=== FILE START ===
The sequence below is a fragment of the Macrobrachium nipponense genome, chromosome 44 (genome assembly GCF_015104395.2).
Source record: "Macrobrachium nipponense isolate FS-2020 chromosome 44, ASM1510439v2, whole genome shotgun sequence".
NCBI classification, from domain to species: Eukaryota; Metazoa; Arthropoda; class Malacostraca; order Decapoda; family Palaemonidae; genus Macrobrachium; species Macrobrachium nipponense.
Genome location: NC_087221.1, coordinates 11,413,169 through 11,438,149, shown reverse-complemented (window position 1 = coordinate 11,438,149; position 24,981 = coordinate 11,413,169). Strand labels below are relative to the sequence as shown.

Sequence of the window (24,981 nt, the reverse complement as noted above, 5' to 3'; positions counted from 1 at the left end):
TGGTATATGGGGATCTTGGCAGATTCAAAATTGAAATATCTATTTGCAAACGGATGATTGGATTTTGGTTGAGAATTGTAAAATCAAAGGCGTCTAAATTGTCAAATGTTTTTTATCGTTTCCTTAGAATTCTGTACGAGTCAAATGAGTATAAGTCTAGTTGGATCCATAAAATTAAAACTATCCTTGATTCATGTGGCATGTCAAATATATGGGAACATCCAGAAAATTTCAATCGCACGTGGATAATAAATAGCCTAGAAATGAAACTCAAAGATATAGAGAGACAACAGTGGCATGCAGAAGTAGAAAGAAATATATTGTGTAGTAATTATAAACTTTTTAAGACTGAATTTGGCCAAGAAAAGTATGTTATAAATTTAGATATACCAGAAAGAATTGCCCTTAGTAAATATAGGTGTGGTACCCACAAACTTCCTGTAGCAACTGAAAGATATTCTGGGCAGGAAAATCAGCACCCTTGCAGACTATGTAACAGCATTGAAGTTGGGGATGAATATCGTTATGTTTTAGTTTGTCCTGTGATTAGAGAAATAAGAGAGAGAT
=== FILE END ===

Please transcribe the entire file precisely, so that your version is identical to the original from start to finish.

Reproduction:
The sequence below is a fragment of the Macrobrachium nipponense genome, chromosome 44 (genome assembly GCF_015104395.2).
Source record: "Macrobrachium nipponense isolate FS-2020 chromosome 44, ASM1510439v2, whole genome shotgun sequence".
NCBI classification, from domain to species: Eukaryota; Metazoa; Arthropoda; class Malacostraca; order Decapoda; family Palaemonidae; genus Macrobrachium; species Macrobrachium nipponense.
Genome location: NC_087221.1, coordinates 11,413,169 through 11,438,149, shown reverse-complemented (window position 1 = coordinate 11,438,149; position 24,981 = coordinate 11,413,169). Strand labels below are relative to the sequence as shown.

Sequence of the window (24,981 nt, the reverse complement as noted above, 5' to 3'; positions counted from 1 at the left end):
TGGTATATGGGGATCTTGGCAGATTCAAAATTGAAATATCTATTTGCAAACGGATGATTGGATTTTGGTTGAGAATTGTAAAATCAAAGGCGTCTAAATTGTCAAATGTTTTTTATCGTTTCCTTAGAATTCTGTACGAGTCAAATGAGTATAAGTCTAGTTGGATCCATAAAATTAAAACTATCCTTGATTCATGTGGCATGTCAAATATATGGGAACATCCAGAAAATTTCAATCGCACGTGGATAATAAATAGCCTAGAAATGAAACTCAAAGATATAGAGAGACAACAGTGGCATGCAGAAGTAGAAAGAAATATATTGTGTAGTAATTATAAACTTTTTAAGACTGAATTTGGCCAAGAAAAGTATGTTATAAATTTAGATATACCAGAAAGAATTGCCCTTAGTAAATATAGGTGTGGTACCCACAAACTTCCTGTAGCAACTGAAAGATATTCTGGGCAGGAAAATCAGCACCCTTGCAGACTATGTAACAGCATTGAAGTTGGGGATGAATATCGTTATGTTTTAGTTTGTCCTGTGATTAGAGAAATAAGAGAGAGAT